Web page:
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Unusual Boat Sights and Events

Leeds Liverpool Canal Centenary

The Leeds Liverpool canal runs for 127 miles from Leeds to the docks at Liverpool.  Construction began in 1770 at both ends and by 1777 the canal was open from Leeds to Gargrave and from Liverpool to Parbold. At this stage, the money ran out and work stopped until 1790. The route was then altered to pass by the growing industrial towns of East Lancashire. The final section between Wigan and Johnson’s Hillock, near Chorley, was not completed until 1816.

In 1816 the first full trip of the canal took place with a boat taking 5 days to complete the journey.

In 2016 the Canal & River Trust, the Leeds & Liverpool Canal Society, the Inland Waterways Association and the 12 boroughs through which it travels organised several events to commemorate the 200 years of the canal’s existence.

In October these events culminated in the heritage education boat, Kennet, run by the Leeds & Liverpool Canal Society re-enacting the first complete trans-Pennine journey along the canal by the merchants of Yorkshire and Lancashire 200 years ago.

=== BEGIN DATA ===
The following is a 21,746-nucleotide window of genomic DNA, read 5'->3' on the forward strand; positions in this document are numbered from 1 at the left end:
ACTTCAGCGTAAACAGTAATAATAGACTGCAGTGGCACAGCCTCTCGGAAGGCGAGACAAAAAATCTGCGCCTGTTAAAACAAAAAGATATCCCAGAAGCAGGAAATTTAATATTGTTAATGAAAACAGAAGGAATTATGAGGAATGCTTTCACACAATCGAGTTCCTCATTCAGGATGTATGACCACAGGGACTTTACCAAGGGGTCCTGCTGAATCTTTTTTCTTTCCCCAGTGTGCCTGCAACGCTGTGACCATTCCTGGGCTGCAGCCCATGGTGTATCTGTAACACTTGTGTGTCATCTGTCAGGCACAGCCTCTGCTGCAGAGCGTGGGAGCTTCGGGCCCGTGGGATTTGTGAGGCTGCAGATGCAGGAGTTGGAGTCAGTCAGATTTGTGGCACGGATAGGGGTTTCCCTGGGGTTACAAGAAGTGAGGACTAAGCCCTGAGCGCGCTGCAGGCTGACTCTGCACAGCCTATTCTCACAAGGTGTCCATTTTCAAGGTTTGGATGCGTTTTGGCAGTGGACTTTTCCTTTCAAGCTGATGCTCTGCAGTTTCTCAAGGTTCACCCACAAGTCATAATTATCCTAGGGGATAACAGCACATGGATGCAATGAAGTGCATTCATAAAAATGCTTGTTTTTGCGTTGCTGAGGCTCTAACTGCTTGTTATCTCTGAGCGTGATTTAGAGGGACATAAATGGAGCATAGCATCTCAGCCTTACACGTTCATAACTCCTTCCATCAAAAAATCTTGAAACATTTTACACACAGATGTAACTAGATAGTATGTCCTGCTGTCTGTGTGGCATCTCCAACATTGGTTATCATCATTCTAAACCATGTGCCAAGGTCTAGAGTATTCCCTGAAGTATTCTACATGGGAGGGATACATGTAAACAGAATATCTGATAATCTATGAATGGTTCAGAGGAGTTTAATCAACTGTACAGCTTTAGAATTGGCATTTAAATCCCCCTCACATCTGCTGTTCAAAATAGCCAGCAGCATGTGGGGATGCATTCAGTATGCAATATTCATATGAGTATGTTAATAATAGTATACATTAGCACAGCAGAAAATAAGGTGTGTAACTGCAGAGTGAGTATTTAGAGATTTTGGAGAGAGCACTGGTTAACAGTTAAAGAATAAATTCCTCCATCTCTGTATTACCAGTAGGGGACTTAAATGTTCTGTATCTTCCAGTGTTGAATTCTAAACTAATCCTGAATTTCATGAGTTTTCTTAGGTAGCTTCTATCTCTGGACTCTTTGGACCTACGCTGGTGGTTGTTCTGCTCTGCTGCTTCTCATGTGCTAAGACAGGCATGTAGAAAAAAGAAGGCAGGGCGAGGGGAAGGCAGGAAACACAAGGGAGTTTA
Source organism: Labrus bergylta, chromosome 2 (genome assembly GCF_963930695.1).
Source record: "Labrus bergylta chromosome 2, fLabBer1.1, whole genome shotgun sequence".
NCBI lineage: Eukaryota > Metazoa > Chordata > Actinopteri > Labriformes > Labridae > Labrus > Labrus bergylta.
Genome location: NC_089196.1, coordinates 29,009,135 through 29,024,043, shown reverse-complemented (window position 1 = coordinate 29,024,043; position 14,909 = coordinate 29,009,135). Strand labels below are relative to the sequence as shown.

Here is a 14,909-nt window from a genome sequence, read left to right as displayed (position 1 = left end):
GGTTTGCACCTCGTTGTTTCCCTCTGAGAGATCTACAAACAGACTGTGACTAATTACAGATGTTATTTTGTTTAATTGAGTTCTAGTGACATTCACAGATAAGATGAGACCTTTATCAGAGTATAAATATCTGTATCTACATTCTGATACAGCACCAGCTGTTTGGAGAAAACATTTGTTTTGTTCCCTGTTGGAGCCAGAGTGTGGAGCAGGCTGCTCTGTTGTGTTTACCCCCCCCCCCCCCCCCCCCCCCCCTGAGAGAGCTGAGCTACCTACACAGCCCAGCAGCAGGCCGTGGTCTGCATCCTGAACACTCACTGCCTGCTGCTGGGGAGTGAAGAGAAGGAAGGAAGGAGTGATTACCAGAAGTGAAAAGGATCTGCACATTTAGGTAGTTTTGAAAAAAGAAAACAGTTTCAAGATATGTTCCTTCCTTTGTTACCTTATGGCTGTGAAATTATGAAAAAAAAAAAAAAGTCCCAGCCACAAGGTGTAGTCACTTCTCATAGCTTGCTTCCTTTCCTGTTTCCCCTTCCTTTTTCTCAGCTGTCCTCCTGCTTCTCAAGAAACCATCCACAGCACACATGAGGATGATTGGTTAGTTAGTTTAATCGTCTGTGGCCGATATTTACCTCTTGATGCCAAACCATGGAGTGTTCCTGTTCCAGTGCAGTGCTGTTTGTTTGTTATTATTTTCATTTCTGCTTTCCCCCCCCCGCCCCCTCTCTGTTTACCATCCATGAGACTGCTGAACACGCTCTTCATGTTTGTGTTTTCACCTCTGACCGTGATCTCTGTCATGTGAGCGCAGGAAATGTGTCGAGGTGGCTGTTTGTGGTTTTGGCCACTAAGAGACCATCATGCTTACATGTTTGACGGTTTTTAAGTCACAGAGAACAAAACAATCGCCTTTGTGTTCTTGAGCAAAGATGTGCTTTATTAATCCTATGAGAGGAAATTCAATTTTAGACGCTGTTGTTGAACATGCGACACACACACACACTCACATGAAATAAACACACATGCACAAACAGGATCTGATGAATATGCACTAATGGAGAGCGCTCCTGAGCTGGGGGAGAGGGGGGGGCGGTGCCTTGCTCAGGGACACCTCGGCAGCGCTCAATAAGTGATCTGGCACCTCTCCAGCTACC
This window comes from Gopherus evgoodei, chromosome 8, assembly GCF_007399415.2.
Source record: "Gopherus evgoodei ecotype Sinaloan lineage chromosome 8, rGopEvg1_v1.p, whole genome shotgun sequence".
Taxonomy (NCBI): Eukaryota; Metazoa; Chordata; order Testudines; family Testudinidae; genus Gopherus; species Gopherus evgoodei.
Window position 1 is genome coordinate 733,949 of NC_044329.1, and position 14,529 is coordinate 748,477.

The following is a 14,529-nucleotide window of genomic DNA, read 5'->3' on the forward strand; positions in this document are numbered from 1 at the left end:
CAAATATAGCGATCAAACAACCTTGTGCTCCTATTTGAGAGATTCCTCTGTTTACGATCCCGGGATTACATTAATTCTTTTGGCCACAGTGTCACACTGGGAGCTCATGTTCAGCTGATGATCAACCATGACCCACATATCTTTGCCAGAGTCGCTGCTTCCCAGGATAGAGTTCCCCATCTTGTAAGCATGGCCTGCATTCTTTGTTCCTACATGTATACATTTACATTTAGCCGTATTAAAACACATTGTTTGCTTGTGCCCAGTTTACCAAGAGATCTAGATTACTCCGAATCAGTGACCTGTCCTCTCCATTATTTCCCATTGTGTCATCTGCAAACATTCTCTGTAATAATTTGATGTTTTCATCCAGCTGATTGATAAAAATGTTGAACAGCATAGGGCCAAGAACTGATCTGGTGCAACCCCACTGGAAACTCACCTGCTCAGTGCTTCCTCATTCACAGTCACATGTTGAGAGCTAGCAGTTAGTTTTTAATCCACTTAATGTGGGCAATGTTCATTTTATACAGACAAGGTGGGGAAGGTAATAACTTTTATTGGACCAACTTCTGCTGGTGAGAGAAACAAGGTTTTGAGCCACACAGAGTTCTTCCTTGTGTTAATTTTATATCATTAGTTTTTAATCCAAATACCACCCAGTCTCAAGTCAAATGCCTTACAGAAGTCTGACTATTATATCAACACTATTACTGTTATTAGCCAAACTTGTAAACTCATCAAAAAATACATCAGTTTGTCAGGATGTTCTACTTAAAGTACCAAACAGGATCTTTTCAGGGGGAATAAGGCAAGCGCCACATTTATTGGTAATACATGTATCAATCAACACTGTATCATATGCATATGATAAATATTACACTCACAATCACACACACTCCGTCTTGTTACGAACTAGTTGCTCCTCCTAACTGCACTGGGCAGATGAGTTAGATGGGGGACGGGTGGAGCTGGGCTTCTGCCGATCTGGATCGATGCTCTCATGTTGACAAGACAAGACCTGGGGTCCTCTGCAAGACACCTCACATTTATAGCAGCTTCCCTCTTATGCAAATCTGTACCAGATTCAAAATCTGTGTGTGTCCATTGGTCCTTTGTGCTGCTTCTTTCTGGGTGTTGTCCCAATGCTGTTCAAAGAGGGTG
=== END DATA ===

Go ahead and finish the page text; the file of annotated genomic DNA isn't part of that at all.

In its heyday, the canal carried cotton, coal, wool, limestone, sugar and other vital commodities through the rapidly expanding industrial communities of Lancashire and Yorkshire. From the Second World War onwards, it suffered declining cargo traffic and narrowly escaped closure in the 1970s. Two hundred years on, the canal is still cherished but now as an oasis for wildlife, a thriving centre for tourism, recreation and leisure and a catalyst for regeneration.

It was the opening of the Leeds & Liverpool Canal that encouraged the development of the textile industries in Lancashire and West Yorkshire. For many years, they were the mainstay of Britain’s economic development so the Leeds & Liverpool canal can rightly be said to be the most historically significant canal in the country.

Other Unusual Sights

This boat had a piano on the back of it.  The person shown had pulled the boat by hand all the way from Liverpool. He said his intention was to deliver the piano to London.  An interesting proposition, both because the piano was almost a wreck and it was never clear how he was going to pull the boat by had all the way to London.

This boat is normally moored in Bingley near the top of the Five Rise flight of locks. It was seen moored in Skipton for a couple of weeks in 2019

Spirit of Endeavour